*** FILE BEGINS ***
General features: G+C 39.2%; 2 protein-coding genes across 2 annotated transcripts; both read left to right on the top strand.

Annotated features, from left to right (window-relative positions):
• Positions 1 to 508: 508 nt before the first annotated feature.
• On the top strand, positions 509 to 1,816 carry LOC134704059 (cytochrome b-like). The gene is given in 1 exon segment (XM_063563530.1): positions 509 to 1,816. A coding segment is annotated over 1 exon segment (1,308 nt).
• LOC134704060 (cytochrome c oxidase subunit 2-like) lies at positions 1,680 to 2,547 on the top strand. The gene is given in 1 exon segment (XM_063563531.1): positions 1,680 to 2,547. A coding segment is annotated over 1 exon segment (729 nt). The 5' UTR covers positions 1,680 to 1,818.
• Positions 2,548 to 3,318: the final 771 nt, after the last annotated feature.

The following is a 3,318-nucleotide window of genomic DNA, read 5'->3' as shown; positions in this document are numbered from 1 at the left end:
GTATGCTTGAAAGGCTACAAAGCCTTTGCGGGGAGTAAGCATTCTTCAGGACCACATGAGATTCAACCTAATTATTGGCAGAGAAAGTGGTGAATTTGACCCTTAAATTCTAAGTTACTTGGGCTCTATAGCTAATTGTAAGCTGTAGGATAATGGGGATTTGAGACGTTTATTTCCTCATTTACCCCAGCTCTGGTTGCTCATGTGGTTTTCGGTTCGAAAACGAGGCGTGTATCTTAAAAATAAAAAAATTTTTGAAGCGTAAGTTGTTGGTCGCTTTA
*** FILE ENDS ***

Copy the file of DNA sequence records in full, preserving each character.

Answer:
General features: G+C 39.2%; 2 protein-coding genes across 2 annotated transcripts; both read left to right on the top strand.

Annotated features, from left to right (window-relative positions):
• Positions 1 to 508: 508 nt before the first annotated feature.
• On the top strand, positions 509 to 1,816 carry LOC134704059 (cytochrome b-like). The gene is given in 1 exon segment (XM_063563530.1): positions 509 to 1,816. A coding segment is annotated over 1 exon segment (1,308 nt).
• LOC134704060 (cytochrome c oxidase subunit 2-like) lies at positions 1,680 to 2,547 on the top strand. The gene is given in 1 exon segment (XM_063563531.1): positions 1,680 to 2,547. A coding segment is annotated over 1 exon segment (729 nt). The 5' UTR covers positions 1,680 to 1,818.
• Positions 2,548 to 3,318: the final 771 nt, after the last annotated feature.

The following is a 3,318-nucleotide window of genomic DNA, read 5'->3' as shown; positions in this document are numbered from 1 at the left end:
GTATGCTTGAAAGGCTACAAAGCCTTTGCGGGGAGTAAGCATTCTTCAGGACCACATGAGATTCAACCTAATTATTGGCAGAGAAAGTGGTGAATTTGACCCTTAAATTCTAAGTTACTTGGGCTCTATAGCTAATTGTAAGCTGTAGGATAATGGGGATTTGAGACGTTTATTTCCTCATTTACCCCAGCTCTGGTTGCTCATGTGGTTTTCGGTTCGAAAACGAGGCGTGTATCTTAAAAATAAAAAAATTTTTGAAGCGTAAGTTGTTGGTCGCTTTA